The wedding veil

The story behind the image.

Occasionally I get emails from potential brides who tell me that they aren’t bothered about ‘getting ready’ images. Which makes me sad. Mainly because I know it’s not about the ‘getting ready’.

Firstly there is something special about bridal prep… there is an essence of the calm before the storm, and some prep is more frantic and busy than others. But generally on the whole, there are moments that knock me for six.

And it could be anything. It could be a knowing glance from your mum across the room, it could be a reassuring touch from your best friend. Sometimes it’s just the way that a bride is taking in all the fuss and fluster whilst her make-up is applied… the moment she looks around at the craziness, the way she inhales and closes her eyes for a moment.. the way she breathes it all in as if trying to capture it in her minds eye so she can recall it all later.

I guess for a lot of brides, the moment it all gets real, is when the dress goes on. That precious 15 minutes as your mum or your closest friends see you at your most vulnerable… as they hold the silk and lace and fumble over 30 buttons down the back. It’s the moment your beautiful shoes go on… or the delicate bracelet loaned to you by your grandmother is gently fastened around your wrist. It’s one and a hundred things.

And sometimes it’s the moment that the veil goes on.

Putting on a veil is one of those moments where time stands still. It’s usually the final piece of the jigsaw and it has a transformative effect. One minute you’re standing in a beautiful gown, the next, there’s a delicate piece of lace and suddenly you are most definitely a bride. I know for some brides, the veil is a bit of an afterthought but for others, it is an integral part of their wedding trousseau.

For Hannah-Grace, it was all about the veil. But this wasn’t just any veil.

This delicate piece of lace and tulle is more than just an accessory. She didn’t choose it because it matched her dress, or that she could swish it in the breeze. She chose it because of what it meant. Of what it represented.

She chose it because this veil is a piece of history.

Lovingly hand stitched back in the 1890s, this veil is a reminder that we are connected to the past. That we still adhere to some little traditions not because of fashion, but because of something deeper.

Once upon a time, a beautiful bride would have worn this veil with pride and then tenderly wrapped it in tissue for her own daughter or grand daughter to wear on their wedding day. In this world of fast paced living and throwaway consumerism, it warms my heart that beautiful brides like Hannah-Grace are embracing vintage things, handed down over the centuries, to be loved and worn again. A little reminder that love makes the world go round.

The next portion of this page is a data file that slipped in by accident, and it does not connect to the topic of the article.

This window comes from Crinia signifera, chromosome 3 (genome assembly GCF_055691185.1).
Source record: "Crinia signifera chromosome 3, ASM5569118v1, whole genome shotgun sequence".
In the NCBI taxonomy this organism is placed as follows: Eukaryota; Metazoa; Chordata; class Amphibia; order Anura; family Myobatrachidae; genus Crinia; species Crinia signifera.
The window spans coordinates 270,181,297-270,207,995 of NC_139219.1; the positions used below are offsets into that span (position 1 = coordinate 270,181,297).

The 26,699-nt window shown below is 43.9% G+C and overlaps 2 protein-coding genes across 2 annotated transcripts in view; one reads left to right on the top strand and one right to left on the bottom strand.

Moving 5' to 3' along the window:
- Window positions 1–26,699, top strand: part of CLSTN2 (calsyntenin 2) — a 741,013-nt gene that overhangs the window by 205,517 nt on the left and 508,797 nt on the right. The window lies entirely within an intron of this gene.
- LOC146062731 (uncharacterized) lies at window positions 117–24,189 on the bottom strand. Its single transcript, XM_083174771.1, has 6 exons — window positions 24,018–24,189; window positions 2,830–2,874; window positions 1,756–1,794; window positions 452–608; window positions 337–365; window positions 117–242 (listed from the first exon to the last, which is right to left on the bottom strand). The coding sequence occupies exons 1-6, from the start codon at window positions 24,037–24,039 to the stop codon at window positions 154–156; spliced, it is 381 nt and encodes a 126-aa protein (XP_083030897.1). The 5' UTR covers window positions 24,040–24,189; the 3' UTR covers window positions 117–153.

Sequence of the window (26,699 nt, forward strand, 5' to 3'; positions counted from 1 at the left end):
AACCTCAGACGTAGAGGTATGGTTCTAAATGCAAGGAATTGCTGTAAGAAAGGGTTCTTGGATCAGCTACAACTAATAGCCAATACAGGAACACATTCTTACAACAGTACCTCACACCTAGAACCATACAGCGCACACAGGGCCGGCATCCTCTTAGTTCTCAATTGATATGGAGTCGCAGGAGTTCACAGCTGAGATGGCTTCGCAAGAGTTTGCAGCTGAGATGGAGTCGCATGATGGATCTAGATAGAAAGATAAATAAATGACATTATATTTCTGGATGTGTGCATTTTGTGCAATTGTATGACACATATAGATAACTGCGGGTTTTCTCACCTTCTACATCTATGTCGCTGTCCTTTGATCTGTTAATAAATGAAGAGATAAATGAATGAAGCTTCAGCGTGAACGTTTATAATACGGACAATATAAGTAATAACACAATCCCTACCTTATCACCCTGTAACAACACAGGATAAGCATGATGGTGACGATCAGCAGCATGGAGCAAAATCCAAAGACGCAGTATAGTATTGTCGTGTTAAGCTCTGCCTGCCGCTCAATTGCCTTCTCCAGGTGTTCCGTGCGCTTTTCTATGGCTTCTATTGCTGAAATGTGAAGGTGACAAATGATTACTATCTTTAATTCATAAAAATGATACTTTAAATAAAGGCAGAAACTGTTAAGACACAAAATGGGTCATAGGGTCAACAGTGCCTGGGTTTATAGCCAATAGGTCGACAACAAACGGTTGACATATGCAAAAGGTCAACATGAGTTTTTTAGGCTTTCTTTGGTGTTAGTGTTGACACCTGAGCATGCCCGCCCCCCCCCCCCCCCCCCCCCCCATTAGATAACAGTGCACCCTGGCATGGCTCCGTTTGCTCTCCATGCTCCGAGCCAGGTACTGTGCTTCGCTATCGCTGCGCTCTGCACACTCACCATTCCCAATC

I want to imagine that the bride who originally wore this veil, was as fun and loving as Hannah-Grace. I want to imagine that she married her handsome prince and they had a crazy life filled with adventures and were happy in each others company as they danced to a record playing on the gramophone together in the best room. I want to imagine them sharing beautiful moments where they held each other’s hand, and smiled the knowing smile of people who are in love. I want more than anything, to know that they were together for the rest of their lives.

And so, as Hannah’s veil was lifted up delicately and held in place whilst pins secured it, I saw the difference in Hannah’s eyes. I saw that this was the thing. The moment she’d been waiting for. The moment she actually became a bride.

I hope with as much hope as I can, that Hannah-Grace holds onto her veil.

I hope that she can pass it down, wrapped in tissue, to her daughter, or her granddaughter. I hope she and Will have a crazy life filled with adventures and dance to an old Nick Cave song on a scratchy piece of vinyl in their living room, holding each other’s hand and smiling the smile of people who are in love.

Wedding at Leftbank, Leeds. Yorkshire wedding photographer.
Hannah-Grace’s veil  and wedding gown were found in Jane Bourvis in London, who sources antique lace, and restores and recreates unique vintage gowns. Hannah-Grace’s dress is a copy of a 1930s original.  Hair and make-up was provided by the incredible Victoria Farr.



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